By Sarah P. Gabriel
“ON THE OCCASION of the International Day of Peace 2018 (IDP2018), we respectfully urge both Government of the Republic of the Philippines-National Democratic Front (GRP-NDF) panels to pause for a moment and contemplate on the urgency of delivering the people’s ‘right to peace’, which is the theme of this year’s global celebration of the IDP. We urge them to reaffirm the primacy of the peace process by discussing more about the substantive agenda of the talks and how they could address the fundamental roots of the conflict.”
Thus said, Gus Miclat, the regional initiator of the Global Partnership for the Prevention of Armed Conflict-Southeast Asia (GPPAC-SEA). He is also the executive director of Mindanao-based Initiatives for International Dialogue (IID), the secretariat of GPPAC-SEA. Miclat reiterated his group’s previous call that a return to the negotiating table is still the best recourse to end the 49-year old protracted insurgency in the country.
This year’s theme of the International Day of Peace is “The Right to Peace – The Universal Declaration of Human Rights at 70. UDHR is a milestone document in the history of human rights drafted in 1948 which sets out fundamental human rights to be universally protected.
Miclat added, “While there is no specific mention of the right to peace within the UDHR itself, such right is paramount and guaranteed by existing international norms, laws and standards wherein states are expected to comply and fulfill this in the spirit of peace, human rights, justice and development.”
He explained, “We urge both panels to realize the ‘higher cause’ and instead focus more on strengthening ‘confidence building measures’ and engage in principled compromises, which are essential to the revival of the on-and-off peace talks.”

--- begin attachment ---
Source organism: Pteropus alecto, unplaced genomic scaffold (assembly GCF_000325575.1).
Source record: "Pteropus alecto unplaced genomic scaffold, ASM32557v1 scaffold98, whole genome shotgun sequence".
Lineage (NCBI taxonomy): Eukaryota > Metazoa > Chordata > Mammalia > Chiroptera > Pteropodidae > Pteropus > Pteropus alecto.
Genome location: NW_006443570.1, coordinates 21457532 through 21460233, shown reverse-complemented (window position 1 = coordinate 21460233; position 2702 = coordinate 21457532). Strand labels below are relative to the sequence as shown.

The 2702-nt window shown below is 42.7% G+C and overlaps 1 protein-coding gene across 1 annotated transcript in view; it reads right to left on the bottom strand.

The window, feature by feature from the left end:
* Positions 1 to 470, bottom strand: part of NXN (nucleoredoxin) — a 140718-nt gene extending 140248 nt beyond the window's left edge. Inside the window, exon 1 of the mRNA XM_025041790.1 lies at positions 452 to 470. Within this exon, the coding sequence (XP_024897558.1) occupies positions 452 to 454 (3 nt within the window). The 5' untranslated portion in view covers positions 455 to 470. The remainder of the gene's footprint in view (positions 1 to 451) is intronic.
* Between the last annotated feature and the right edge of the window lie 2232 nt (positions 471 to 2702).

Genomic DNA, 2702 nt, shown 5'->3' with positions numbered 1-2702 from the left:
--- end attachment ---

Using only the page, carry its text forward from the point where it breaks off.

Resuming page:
IID reminded the panels that the parties have already achieved significant gains of the talks before its cancellation last year by President Rodrigo Duterte. Both panels had agreed on three (3) common drafts on general amnesty and release of all political prisoners in compliance with Comprehensive Agreement on Respect for Human Rights and International Humanitarian Law (CARHRIHL); coordinated unilateral ceasefires; and part I Agrarian Reform and Rural Development (ARRD) and part II National Industrialization and Economic Development (NIED) of the Comprehensive Agreement on Social and Economic Reforms (CASER). Also, both parties have already drafted an agreement on the coordinated ceasefires, a significant step towards the Comprehensive Agreement on the End of Hostilities and Disposition of Forces (CAEHDF).
Miclat emphasized that the people on the ground have been the perennial innocent victims of the armed conflict and are on the verge of being exasperated. Miclat continued, ‘the conflict has literally locked up the people to the cyclical denial and deprivation of their right to development and to dignity with the government spending more on war than essential social services.’
Remembering Martial Law
Miclat said, “While we celebrate International Day of Peace on September 21, in the Philippines, the same day continues to haunt our collective memory as a nation as this particular event reminds us of the darkest period in our history when Martial Law was declared by the dictator Ferdinand Marcos more than four decades ago. We are one with our people in honoring the martyrs of Martial Law and today recommit ourselves to defend the gains of their valiant struggle against dictatorship.’’
The IID head explained that it is in this context that, “The continuing implementation of martial law in Mindanao which began in May 23 last year, has confirmed the bankruptcy of a military solution to resolve Mindanao’s insurgency problem. If anything, the declaration of martial law has aggravated the already dismal condition of Mindanao especially the people of Marawi and Indigenous Peoples in the hinterland. The conflict has resulted to the loss of hundreds of lives as well as socio-economic deterioration, which could once again complete the recipe for violent extremism.”
Miclat further stated, “There is just no way we could achieve genuine peace through military means. In fact, it was President Duterte himself and also top generals of the armed forces who have earlier said and admitted that a military solution will never work to resolve the insurgency.”
He concluded, “Martial Law is a counter-productive measure that hurts not only Mindanao but the whole country. Today, we reiterate in saying NEVER AGAIN TO MARTIAL LAW!”